By Alan Prendergast
By Michael Roberts
By Michael Roberts
By Amber Taufen
By Patricia Calhoun
By William Breathes
By Michael Roberts
By Melanie Asmar
The man on the phone says he doesn't want anyone to know his name. He may wind up being the star witness in a police perjury trial, but right now he doesn't need to have his name in the newspaper. That stuff can get you killed.
Still, it takes only a few minutes for the Man With No Name to establish that he is who he says he is. He knows things about the drug buy on High Street that led to Ismael Mena's death last September, as well as things about other drug buys set up by Denver police officer Joseph Bini, that only the ultimate insider would know. He knows things the cops don't know.
"I was Joe Bini's informant," he says. "Joe Bini is the wrong person to be messing with. It was just a mistake that day. I'm the one who started it, and it was an honest mistake on my part."
Bini's informant wants people to know that Bini, now charged with perjury for sworn statements he made to obtain a search warrant for Mena's house, is a dedicated officer and "great guy" who never meant to send police to the wrong address. Bini's only failing, he suggests, is that he put too much trust in the word of his informant, a former crack user who'd been his paid operative on more than a hundred drug buys over the previous eighteen months.
Yet the informant's version of the drug buy on High Street last September -- a random buy that had nothing to do with any prior investigation of Mena's house or even the crackhouse next door -- is significantly at odds with the account set forth in Bini's request for a search warrant. His story raises a host of questions about the kind of police work that led to the fatal drug raid and the ease with which no-knock warrants can be obtained, no matter how bad the information they present.
Bini's informant considers himself among the most reliable of the Denver Police Department's legions of "previously reliable confidential informants." He came to his calling the way most of them do. He was arrested for possession of crack cocaine, taken to jail and presented with a way out of his troubles. "I was offered a thing: 'You make three buys and we'll drop the charges on you,'" he says.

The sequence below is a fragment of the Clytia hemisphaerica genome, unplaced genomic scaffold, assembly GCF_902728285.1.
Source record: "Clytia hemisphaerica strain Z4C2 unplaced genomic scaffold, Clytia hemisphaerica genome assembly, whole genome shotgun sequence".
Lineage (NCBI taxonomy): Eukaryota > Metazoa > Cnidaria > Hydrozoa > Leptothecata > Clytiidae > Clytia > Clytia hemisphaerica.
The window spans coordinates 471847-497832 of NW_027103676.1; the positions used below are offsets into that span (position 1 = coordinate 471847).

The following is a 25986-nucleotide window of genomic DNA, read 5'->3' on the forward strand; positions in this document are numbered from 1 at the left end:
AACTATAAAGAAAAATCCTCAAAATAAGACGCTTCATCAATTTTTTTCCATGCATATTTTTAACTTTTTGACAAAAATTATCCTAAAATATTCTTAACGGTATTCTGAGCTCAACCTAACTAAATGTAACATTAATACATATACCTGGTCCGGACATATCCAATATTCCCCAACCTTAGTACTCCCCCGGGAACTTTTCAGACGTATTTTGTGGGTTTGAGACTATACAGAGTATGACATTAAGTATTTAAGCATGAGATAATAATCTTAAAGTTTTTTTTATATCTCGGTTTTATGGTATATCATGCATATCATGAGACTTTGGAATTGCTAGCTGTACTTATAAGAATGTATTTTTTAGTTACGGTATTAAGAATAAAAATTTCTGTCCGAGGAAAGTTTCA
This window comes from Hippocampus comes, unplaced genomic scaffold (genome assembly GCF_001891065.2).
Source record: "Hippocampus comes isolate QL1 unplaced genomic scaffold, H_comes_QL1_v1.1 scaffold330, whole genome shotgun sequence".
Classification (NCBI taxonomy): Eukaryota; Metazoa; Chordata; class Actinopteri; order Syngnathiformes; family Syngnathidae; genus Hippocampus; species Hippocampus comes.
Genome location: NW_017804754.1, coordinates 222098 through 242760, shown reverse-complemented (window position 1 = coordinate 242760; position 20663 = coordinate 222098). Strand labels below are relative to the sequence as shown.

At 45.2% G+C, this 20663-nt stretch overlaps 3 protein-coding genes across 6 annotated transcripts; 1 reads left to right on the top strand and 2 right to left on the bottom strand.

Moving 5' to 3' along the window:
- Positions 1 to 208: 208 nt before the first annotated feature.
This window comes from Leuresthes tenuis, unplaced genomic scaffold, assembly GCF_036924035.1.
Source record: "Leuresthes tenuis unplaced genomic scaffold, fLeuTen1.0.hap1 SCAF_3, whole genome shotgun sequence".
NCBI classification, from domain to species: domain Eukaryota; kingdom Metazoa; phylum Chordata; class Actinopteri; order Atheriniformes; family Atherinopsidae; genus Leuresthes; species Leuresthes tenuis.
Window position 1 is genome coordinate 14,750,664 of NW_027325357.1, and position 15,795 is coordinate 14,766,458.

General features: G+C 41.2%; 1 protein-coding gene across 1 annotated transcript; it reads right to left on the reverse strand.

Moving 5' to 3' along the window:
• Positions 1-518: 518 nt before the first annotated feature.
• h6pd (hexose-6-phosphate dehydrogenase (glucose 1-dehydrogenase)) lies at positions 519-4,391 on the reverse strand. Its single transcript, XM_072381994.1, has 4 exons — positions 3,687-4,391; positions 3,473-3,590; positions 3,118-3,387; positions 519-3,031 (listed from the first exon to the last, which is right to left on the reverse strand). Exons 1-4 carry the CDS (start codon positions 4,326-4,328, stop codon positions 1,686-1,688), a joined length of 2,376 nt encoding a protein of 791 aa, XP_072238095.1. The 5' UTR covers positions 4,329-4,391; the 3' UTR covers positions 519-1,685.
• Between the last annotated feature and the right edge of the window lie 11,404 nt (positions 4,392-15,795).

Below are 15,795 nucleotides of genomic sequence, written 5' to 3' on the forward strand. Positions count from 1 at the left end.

He made the buys. After it was over, the police officer who'd busted him introduced him to his partner, Joe Bini. The officers wanted to keep working with him. They started paying him $40 for each buy he made. He went to twelve-step meetings, got off the crack, got himself rehabilitated.
Being clean made him an exceptional law-enforcement resource, he says: "They were having problems with informants. They would get informants who would go out and make a buy with DPD money and pocket the stuff, shove it up their ass or whatever, and give [the police] soap in return. They kept the crack for themselves for later use. I remember one particular person, they had to let him go. They just threw him off the car."
The Man With No Name never tried the soap trick. His handlers said he had a way about him, a way of blending into the scene. "I'm pretty street smart," Bini's informant says. "I'd been in that whole crack thing for a while and got out of it, thank God. But I was able to buy crack from just about anybody. I just had a certain way of acting. I would put on my drug-buying suit or whatever and was able to have these people sell to me even though they didn't know me."
He bought rock all over town, sometimes making multiple buys at the same address. It was quick, often dangerous work. He didn't talk to the dealers much. "I just wanted to get it over with," he says. "I didn't want to know who the people were."
Once in a while, though, he heard about the no-knock raids that followed in the wake of his purchases. A lot of the raids had disappointing results, possibly because too much time had elapsed since the initial buy. "I would go make a drug buy, and they wouldn't hit the house until seven or eight days later," he recalls. "There were times when Bini said we did great -- we busted a whole bunch of people and got a lot of drugs. But there were times when they wouldn't get nothing."
But Bini never blamed him for the bad luck. He was the officer's top producer -- the principal, if not the only, informant in dozens of drug investigations. He was also intensely loyal.
"It was an extremely good relationship, very tight," he says. "We became friends. I met his kids. It wasn't just a drug informant and a cop."
Last September, for reasons that still aren't clear to the informant, Bini's demand for his services suddenly intensified. Bini's informant did six buys in three days, more than he had ever done before. The buy that would come back to haunt them was one of these six, a completely unexpected twist to a deal that was supposed to be with someone else.